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How Collin Sexton’s burst is helping him hit a new level

He still has room to improve too.

Orlando Magic v Cleveland Cavaliers Photo by David Liam Kyle/NBAE via Getty Images

2020 has been good for Collin Sexton. So far this year, he’s shot above 40% on three-pointers each month, had his assist numbers go up and he made the Rising Star game on All-Star weekend. In the seven games since the All-Star break, he’s been especially good, with most of his counting stats up hitting new highs.

“Collin has been so great for us scoring the ball really the whole season, but he’s really been on a tear the last several weeks,” Kevin Love said after Sexton dropped a career-high 32 points against the Jazz on Monday.

There are warts in his game, sure. But the 21-year-old Sexton has improved on his rookie year and improved during this season. Notably, his three-point shot — a shot he couldn’t take for the first two months of the year as a rookie; remember him dribbling out of a wide-open corner three? — has proven to be an actual part of his game. The 40.2% of three-pointers he hit per game last season appears to be real.

This year, after shooting 11.1% on three-pointers in December, Sexton hit 44.6% of those shots in the next month and jumped from 1.9 attempts per game to 4.6 per game. On the season, he’s at least league average around the perimeter sans the left wing and is just under 40% on the year:

“Collin is a rare guy where he can roll out of bed and get you 20 and it’s not common in the NBA, but he has the ability to do that,” Cavs coach J.B. Bickerstaff said Monday. Another thing to love about Sexton: his work ethic. Many in the Cavs organization identify it as one of his best skills, if not the best and a significant reason why they believe in him.

Sexton’s biggest improvement might be in his ability to get to the free throw line. For the year, he’s taking 1.2 more free throws per 100 possessions vs. his rookie season. And per Cleaning The Glass, he’s made a notable leap in the sheer number of times he’s getting foul. Last year, he was fouled on 7% of shots, placing him in the bottom 30% of point guards. This year, that’s jumped to 9.1% of his shot attempts, putting him in the 57th percentile of point guards. He’s also getting more and-one opportunities in year two, with him making 29.2% of the shots he’s been fouled on; that’s up from 18.2% last year. He also makes his free throws — he’s an 84.2% free throw shooter for his career.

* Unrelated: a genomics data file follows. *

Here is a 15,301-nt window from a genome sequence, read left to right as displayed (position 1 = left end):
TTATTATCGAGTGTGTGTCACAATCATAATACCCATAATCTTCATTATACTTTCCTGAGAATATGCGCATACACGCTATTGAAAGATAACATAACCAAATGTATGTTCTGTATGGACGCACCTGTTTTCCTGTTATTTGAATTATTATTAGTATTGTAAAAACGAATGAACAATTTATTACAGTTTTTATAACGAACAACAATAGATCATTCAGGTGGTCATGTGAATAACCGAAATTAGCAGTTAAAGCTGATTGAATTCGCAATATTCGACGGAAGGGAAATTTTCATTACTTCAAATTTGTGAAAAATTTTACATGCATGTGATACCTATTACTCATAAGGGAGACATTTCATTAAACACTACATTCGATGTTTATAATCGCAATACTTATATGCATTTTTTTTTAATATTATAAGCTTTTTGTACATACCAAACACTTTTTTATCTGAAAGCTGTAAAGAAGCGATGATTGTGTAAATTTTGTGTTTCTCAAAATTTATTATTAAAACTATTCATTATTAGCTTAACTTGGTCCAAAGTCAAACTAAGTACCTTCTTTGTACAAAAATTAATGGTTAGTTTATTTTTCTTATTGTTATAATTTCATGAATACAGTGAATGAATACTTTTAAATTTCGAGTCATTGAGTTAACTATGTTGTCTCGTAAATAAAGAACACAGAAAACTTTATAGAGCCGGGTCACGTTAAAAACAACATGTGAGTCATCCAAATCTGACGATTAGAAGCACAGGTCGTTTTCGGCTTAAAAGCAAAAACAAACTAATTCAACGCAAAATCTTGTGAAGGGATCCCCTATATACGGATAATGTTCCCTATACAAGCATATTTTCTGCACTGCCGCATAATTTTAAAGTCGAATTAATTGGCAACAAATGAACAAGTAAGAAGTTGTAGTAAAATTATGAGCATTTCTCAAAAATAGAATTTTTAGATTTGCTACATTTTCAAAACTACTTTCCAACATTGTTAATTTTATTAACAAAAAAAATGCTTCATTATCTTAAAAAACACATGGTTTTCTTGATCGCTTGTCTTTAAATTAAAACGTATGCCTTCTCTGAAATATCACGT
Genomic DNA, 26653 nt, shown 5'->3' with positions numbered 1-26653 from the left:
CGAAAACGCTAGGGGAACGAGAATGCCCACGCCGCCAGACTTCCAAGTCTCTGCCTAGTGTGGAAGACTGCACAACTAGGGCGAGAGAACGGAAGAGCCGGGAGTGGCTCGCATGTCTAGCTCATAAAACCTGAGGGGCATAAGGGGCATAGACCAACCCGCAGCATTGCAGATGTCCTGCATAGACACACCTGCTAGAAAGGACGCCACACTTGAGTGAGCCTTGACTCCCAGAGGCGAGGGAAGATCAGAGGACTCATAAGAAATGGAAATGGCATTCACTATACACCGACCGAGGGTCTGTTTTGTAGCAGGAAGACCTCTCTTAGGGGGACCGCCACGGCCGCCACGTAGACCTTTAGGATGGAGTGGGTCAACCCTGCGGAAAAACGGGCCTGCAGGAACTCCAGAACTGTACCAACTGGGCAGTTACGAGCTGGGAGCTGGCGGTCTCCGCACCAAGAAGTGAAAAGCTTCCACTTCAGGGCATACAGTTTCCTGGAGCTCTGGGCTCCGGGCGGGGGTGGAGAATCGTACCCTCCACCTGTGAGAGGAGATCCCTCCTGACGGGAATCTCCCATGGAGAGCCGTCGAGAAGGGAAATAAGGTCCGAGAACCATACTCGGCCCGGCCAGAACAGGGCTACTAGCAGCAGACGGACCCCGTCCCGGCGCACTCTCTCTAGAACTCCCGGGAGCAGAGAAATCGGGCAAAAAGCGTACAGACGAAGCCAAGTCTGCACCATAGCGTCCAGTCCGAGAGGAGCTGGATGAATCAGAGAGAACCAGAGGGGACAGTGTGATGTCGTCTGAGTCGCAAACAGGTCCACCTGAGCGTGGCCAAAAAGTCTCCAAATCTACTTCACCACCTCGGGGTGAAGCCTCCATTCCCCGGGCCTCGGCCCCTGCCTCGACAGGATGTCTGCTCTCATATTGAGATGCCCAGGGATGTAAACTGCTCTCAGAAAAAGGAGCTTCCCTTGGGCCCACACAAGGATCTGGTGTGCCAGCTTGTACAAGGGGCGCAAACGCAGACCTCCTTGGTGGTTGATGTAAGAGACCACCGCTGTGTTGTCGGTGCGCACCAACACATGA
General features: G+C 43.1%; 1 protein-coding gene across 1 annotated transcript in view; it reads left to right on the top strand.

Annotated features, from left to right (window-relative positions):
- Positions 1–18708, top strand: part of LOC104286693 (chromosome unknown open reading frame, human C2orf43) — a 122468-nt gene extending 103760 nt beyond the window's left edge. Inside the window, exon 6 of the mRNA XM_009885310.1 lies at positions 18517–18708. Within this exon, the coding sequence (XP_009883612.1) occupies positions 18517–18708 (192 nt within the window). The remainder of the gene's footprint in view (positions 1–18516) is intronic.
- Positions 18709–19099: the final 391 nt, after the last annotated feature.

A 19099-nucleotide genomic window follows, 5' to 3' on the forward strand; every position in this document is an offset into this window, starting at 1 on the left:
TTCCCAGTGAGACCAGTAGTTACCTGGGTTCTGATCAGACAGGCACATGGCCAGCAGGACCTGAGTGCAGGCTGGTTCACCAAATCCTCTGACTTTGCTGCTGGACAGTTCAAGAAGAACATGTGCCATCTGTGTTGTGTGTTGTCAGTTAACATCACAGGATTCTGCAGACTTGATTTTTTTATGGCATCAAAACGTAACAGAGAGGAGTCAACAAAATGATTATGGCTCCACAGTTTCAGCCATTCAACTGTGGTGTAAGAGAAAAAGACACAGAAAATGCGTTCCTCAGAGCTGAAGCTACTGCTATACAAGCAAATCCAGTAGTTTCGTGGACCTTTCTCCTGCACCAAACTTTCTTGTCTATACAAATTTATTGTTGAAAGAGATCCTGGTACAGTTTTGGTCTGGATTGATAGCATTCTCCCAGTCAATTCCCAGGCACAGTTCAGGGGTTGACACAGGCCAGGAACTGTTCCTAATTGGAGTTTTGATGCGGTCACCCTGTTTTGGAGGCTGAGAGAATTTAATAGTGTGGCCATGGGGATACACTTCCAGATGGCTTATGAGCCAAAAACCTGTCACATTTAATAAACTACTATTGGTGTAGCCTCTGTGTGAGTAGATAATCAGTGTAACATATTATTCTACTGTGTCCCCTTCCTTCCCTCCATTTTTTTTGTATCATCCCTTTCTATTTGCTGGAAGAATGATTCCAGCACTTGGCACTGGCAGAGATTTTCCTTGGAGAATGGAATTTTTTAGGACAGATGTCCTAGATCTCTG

Sexton’s ability to draw fouls comes largely comes from him using his speed and quickness. In both the half court and on the break, he can hit a gear that’s hard to contain once rampaging at full speed. Over time, he’s gotten better at using that burst under control and says he’s noticing defenses approaching him differently now. He’s also physically bigger in year two, which has to account for some of his bump in and-one opportunities.

“When I’m running at them full speed, I’ve got them in a back pedal, so they usually just foul,” Sexton said Monday.

“He puts so much pressure on the rim. He should be at the free throw line a lot more,” Bickerstaff said after the Cavs played the Pacers over the weekend. “And I think that’s something that along with reputation and time in this league that we’ll see him get to the free throw line a lot more. But he puts so much pressure of defenses and not all of those shots are cleanly blocked.”

There’s still room for Sexton to grow on offense still too. So far, he profiles as more like Reggie Jackson than De’Aaron Fox or Lou Williams. For their careers, both Fox and Williams get to the line at an elite level for their position and overall score more efficiently than Sexton. For the Cavs’ roster building, Sexton being more like Fox than Williams is the optimal outcome for two reasons: Fox is the better creator for others and he’s finishing at the rim. This year, Sexton and Williams both finish 55% of their shots at the rim — below average for their respective positions, per Cleaning The Glass. Fox, meanwhile, has never shot below 60% at the rim.

The one big concern is that he doesn’t create enough for how often the ball is in his hands. His assist-to-usage ratio is in the second percentile among point guards — and much, much lower than Jackson or Fox. He won’t ever be a commanding conductor a la J.K. Simmons’ Whiplash character, but the best version of Sexton has to eventually create more for others — particularly if he’s going to be near the top of the team in usage rate. Even if he ends as a Williams-esque player who comes off the bench, reaching that level still means empowering others at least some of the time. That kind of leap might elevate lineups with him at point guard that overall aren’t particularly productive right now.

For what it’s worth, he says it’s something he thinks about and believes that as he makes more of the right plays, his assist numbers will jump. Still: Sexton clearly has a role in the NBA — he’s a jet-fueled scorer, has moved from being one the worst defenders in the NBA to passable and is showing improvements as a playmaker. He absolutely deserved to be a Rising Star this year and him being snubbed last year for Kevin Knox looks worse now than it did than it did then. His floor has been established. Now, it’s about figuring out what his ceiling is.

“I think Collin is talented, I think he’s underappreciated,” Bickerstaff said Monday. “His skill set is only [going] to grow and get better. I think we’re very fortunate to have a guy that every single day shows up to work. He shows up to compete every single night. If you’re starting something, those are the type of people you want to have around.”